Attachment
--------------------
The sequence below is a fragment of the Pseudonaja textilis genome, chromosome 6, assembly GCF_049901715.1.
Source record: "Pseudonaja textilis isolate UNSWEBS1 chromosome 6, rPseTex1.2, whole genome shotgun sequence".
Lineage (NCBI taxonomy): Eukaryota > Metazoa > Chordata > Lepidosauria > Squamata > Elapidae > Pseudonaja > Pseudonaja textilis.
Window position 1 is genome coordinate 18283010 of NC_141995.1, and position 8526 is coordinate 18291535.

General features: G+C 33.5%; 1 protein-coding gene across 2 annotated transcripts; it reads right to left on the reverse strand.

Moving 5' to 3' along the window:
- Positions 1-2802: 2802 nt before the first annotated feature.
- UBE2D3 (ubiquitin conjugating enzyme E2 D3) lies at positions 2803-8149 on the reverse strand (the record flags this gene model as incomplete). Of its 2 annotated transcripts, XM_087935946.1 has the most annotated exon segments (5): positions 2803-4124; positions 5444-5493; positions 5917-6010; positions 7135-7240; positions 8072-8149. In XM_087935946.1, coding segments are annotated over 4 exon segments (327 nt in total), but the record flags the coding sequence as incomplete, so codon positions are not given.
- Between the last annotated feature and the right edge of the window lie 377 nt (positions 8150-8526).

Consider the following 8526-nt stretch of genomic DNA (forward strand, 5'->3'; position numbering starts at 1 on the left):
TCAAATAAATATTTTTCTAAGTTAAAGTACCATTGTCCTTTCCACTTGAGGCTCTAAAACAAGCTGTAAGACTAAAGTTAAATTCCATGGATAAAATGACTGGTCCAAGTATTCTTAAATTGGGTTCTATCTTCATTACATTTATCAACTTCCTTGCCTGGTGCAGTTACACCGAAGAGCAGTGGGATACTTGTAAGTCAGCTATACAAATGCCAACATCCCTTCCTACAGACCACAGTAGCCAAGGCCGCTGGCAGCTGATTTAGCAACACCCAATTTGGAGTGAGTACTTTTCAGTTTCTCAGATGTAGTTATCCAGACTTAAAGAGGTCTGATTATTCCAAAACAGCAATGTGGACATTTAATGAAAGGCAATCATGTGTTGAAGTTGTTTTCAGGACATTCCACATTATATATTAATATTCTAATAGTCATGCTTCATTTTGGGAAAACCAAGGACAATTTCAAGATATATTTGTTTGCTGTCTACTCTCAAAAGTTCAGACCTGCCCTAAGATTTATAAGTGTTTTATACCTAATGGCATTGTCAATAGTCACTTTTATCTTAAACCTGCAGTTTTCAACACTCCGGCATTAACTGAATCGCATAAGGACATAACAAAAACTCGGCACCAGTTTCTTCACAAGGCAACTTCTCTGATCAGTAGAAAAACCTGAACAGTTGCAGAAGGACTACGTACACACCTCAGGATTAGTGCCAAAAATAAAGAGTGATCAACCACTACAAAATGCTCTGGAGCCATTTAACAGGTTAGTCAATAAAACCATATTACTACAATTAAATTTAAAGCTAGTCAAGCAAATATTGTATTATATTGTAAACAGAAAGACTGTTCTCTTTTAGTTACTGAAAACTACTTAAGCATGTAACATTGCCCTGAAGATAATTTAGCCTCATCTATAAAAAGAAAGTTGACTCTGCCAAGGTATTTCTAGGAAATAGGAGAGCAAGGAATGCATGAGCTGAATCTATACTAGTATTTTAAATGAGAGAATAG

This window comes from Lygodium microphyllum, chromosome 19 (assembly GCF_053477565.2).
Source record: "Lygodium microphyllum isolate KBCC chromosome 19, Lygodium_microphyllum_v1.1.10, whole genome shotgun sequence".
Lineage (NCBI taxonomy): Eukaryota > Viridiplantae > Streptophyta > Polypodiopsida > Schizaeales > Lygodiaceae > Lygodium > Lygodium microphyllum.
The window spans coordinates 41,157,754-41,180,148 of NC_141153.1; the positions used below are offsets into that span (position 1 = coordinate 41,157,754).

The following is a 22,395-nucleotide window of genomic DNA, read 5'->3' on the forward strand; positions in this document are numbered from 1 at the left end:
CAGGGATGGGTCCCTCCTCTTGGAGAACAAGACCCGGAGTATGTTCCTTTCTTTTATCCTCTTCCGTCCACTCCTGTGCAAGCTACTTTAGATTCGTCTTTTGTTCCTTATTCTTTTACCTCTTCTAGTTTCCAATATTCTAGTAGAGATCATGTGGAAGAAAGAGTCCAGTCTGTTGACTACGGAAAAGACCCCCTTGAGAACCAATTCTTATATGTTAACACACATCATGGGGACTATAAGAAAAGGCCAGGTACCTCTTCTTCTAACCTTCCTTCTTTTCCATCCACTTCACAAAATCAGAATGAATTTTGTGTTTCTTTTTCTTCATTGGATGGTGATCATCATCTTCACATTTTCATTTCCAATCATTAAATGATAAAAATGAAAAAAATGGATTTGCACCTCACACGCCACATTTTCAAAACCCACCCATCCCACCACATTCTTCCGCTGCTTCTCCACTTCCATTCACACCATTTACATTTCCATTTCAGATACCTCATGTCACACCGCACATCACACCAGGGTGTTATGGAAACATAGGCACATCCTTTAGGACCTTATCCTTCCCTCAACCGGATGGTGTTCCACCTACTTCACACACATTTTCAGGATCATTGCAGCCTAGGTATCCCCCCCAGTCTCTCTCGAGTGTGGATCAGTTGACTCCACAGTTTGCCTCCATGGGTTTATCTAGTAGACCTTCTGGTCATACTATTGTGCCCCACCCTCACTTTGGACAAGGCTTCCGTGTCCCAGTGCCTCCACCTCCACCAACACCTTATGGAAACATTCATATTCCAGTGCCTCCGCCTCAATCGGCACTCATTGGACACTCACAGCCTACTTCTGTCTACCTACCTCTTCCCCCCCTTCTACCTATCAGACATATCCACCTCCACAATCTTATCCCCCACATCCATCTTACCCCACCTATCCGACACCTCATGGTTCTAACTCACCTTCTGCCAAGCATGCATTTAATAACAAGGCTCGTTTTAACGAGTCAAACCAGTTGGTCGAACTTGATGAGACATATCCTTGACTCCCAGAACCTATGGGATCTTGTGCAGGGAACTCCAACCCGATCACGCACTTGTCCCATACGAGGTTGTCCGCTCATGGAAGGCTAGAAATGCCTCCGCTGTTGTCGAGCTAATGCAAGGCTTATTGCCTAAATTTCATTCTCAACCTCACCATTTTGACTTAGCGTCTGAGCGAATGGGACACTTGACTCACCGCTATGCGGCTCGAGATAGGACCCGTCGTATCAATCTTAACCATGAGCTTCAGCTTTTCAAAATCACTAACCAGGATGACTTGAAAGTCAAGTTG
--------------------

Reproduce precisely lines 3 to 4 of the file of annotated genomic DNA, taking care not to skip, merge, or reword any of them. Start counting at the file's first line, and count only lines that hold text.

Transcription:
Lineage (NCBI taxonomy): Eukaryota > Metazoa > Chordata > Lepidosauria > Squamata > Elapidae > Pseudonaja > Pseudonaja textilis.
Window position 1 is genome coordinate 18283010 of NC_141995.1, and position 8526 is coordinate 18291535.